Archives for posts with tag: Poetry

I was so delighted to hear that Sinead Morrissey won the TS Eliot Poetry Prize last night. I have admired her work for some years, and every new poem she creates continues to impress and to move me.

Tonight, I read one of my favourites for my teenage daughter. My daughter’s parents are, like Morrissey’s, divorced, and the poem in question considers the legacy of this, as well as the visceral reality of what we are all products of.

Genetics

My father’s in my fingers, but my mother’s in my palms.

I life them up and look at them in pleasure —

I know my parents made me by my hands.

They may have been repelled to separate lands,

to separate hemispheres, may sleep with other lovers,

but in me they touch where fingers link to palms.

With nothing left of their togetherness but friends

who quarry for their image by a river,

at least I know their marriage by my hands.

I shape a chapel where a steeple stands.

And when I turn it over,

my father’s by my fingers, my mother’s by my palms

demure before a priest reciting psalms.

My body is their marriage register.

I re-enact their wedding with my hands.

So take me with you, take up the skin’s demands

for mirroring in bodies of the future.

I’ll bequeath my fingers, if you bequeath your palms.

We know our parents make us by our hands.

Sinead Morrissey

Advertisements

The Irish poet died on Christmas Eve 2012. He would have been 60 on New Years Day 2014.

It thus feels appropriate today, on the last day of 2013 and the eve of the day of the poet’s birth, to share one of his poems, and one of my absolute favourites.

Life

Life gives

us something

to live for:

we will do

whatever it takes

to make it last.

Kill in just wars

for its survival.

Wolf fast-food

during half-term breaks.

Wash down

chemical cocktails,

as prescribed.

Soak up

hospital radiation.

Prey on kidneys

at roadside pile-ups.

Take heart

from anything

that might

conceivably grant it

a new lease.

We would give

a right hand

to prolong it.

Cannot imagine

living without it.

Dennis O’Driscoll

I have been thinking about this most unique of relationships, partly in the wake of Medicine Unboxed 2013, and also as I am currently writing chapters for a book on Illness and the Arts.

Jonathon Tomlinson has written a very comprehensive and insightful essay on the notion of the ‘patient’ (http://abetternhs.wordpress/2012/04/09/whats-in-a-name/).

Here, I just want to draw attention to words from those who have expressed their experience of the patient-doctor through their poetry.

Firstly, Raymond Carver, who died as a result of lung cancer, and his poem What the Doctor Said:

‘He said it doesn’t look good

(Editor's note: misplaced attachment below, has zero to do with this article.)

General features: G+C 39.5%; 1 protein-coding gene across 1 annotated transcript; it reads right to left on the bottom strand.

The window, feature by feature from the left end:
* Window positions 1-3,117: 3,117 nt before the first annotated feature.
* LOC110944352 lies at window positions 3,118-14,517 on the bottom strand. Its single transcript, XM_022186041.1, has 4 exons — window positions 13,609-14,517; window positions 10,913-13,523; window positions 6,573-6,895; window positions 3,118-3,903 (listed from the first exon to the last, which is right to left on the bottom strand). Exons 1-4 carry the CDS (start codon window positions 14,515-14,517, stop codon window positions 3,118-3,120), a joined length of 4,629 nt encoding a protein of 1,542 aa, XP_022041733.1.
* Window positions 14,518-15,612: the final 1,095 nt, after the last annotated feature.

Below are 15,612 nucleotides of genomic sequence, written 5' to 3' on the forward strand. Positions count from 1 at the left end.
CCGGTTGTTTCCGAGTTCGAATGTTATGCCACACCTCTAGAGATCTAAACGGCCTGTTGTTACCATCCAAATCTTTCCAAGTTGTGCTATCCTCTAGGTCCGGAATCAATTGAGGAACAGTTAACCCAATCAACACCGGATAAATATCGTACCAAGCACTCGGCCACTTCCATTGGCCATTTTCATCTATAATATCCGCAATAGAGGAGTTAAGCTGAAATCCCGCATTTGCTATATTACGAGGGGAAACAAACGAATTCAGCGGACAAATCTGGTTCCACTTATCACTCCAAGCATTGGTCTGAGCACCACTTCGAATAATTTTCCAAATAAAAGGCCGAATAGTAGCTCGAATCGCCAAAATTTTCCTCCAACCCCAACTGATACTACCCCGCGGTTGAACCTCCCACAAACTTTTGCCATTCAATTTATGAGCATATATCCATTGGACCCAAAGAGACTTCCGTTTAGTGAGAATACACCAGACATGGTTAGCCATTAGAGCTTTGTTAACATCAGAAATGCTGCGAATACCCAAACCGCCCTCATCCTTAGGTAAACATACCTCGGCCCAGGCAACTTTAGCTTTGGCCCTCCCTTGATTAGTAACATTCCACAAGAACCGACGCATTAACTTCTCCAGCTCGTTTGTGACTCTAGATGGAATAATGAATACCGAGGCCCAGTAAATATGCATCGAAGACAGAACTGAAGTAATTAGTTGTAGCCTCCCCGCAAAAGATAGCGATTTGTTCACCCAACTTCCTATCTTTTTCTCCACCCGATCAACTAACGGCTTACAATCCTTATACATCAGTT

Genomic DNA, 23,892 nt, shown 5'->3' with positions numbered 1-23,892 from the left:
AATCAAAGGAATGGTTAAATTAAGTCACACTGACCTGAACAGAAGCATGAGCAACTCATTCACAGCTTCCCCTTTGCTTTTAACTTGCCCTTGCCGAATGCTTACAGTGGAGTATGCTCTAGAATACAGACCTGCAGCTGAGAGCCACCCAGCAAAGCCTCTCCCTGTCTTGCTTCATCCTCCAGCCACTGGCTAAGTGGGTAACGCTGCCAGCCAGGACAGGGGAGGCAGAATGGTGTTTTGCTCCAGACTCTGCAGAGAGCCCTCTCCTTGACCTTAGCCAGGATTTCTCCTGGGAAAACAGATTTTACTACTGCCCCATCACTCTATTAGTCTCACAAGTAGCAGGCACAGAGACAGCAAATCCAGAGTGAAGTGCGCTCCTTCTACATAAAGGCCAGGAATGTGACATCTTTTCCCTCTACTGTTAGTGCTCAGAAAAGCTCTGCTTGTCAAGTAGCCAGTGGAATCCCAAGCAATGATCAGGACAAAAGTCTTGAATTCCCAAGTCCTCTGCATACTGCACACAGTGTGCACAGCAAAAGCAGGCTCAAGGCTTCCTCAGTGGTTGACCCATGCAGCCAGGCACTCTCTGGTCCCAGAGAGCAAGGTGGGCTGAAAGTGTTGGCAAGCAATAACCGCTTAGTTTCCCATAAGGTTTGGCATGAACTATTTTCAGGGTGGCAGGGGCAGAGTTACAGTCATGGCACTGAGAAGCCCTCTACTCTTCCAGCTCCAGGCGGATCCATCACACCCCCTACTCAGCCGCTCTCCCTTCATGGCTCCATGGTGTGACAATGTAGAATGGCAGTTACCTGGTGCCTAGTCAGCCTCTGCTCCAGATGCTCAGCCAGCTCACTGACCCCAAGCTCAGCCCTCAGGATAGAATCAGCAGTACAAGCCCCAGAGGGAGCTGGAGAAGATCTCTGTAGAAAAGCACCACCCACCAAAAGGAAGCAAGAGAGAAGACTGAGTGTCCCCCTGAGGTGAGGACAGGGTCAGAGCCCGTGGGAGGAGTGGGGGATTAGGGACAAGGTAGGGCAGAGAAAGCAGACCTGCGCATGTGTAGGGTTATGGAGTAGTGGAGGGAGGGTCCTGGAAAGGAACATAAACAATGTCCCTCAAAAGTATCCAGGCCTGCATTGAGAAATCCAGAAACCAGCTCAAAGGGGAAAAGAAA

he said it looks bad in fact real bad

he said I counted thirty-two of them on one lung before

I quit counting them…’

Later in the poem:

‘he said I am real sorry he said

I wish I had some other kind of news to give you’

Carver concludes:

‘I just looked at him

for a minute and he looked back and it was then

I jumped up and shook hands with this man who’d just given me

something no one else on earth had ever given me

I may even have thanked him habit being so strong’

This is one of my all time favourite poems. It manages to say so much with so few words – the essence of poetry itself – and within 23 short lines the poem delivers such a strong sense of what the sufferer was experiencing at the ‘other side’ of the desk.

Secondly, to another poet who died as a result of cancer, Julia Darling. The anthology The Poetry Cure, which she edited with Cynthia Fuller, contains much to enlighten those who wish to gain insight into the suffering of illness.

In her poem Too Heavy, Darling directly addresses the medical profession:

‘Dear Doctor,

I am writing to complain about these words

you have given me, that I carry in my bag

lymphatic, nodal, progressive, metastatic…’

‘…And then you say

Where are your words Mrs Patient?

What have you done with your words?

Or worse, you give me that dewy look

Poor Mrs Patient has lost all her words, but shush,

don’t upset her, I’ve got spares in the files.

Thank god for files.’

Finally, also from The Poetry Cure, from Carole Satyamurti’s Out-Patients:

‘My turn. He reads my breasts

like braille, finding the lump

I knew was there. This is

the episode I could see coming —

although he’s reassuring,

doesn’t think it’s sinister

but to be quite clear…

He’s taking over,

he’ll be the writer now,

the plot-master,

and I must wait

to read my next instalment.’

The poets say it all.

I have nothing to add.

CQ

I have come across two events over the past week where links between poetry and science or medicine have been initiated.